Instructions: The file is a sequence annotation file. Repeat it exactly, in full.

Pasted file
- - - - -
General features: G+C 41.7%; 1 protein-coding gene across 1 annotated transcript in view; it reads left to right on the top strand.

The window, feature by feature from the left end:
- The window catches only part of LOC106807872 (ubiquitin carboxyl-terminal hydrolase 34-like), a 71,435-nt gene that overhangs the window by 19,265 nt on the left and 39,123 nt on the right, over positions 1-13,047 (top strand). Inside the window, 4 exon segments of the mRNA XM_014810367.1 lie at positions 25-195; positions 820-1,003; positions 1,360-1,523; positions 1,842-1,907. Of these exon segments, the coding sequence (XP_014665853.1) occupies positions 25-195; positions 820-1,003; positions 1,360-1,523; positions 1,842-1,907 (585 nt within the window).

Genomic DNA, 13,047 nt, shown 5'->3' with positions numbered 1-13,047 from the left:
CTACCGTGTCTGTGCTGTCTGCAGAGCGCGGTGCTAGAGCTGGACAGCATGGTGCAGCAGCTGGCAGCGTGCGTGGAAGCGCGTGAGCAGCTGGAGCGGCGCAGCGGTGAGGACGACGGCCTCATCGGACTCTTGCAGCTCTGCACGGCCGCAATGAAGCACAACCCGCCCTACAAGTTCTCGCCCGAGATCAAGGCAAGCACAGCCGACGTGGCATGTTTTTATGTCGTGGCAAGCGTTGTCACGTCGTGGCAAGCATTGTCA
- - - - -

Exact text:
General features: G+C 41.7%; 1 protein-coding gene across 1 annotated transcript in view; it reads left to right on the top strand.

The window, feature by feature from the left end:
- The window catches only part of LOC106807872 (ubiquitin carboxyl-terminal hydrolase 34-like), a 71,435-nt gene that overhangs the window by 19,265 nt on the left and 39,123 nt on the right, over positions 1-13,047 (top strand). Inside the window, 4 exon segments of the mRNA XM_014810367.1 lie at positions 25-195; positions 820-1,003; positions 1,360-1,523; positions 1,842-1,907. Of these exon segments, the coding sequence (XP_014665853.1) occupies positions 25-195; positions 820-1,003; positions 1,360-1,523; positions 1,842-1,907 (585 nt within the window).

Genomic DNA, 13,047 nt, shown 5'->3' with positions numbered 1-13,047 from the left:
CTACCGTGTCTGTGCTGTCTGCAGAGCGCGGTGCTAGAGCTGGACAGCATGGTGCAGCAGCTGGCAGCGTGCGTGGAAGCGCGTGAGCAGCTGGAGCGGCGCAGCGGTGAGGACGACGGCCTCATCGGACTCTTGCAGCTCTGCACGGCCGCAATGAAGCACAACCCGCCCTACAAGTTCTCGCCCGAGATCAAGGCAAGCACAGCCGACGTGGCATGTTTTTATGTCGTGGCAAGCGTTGTCACGTCGTGGCAAGCATTGTCA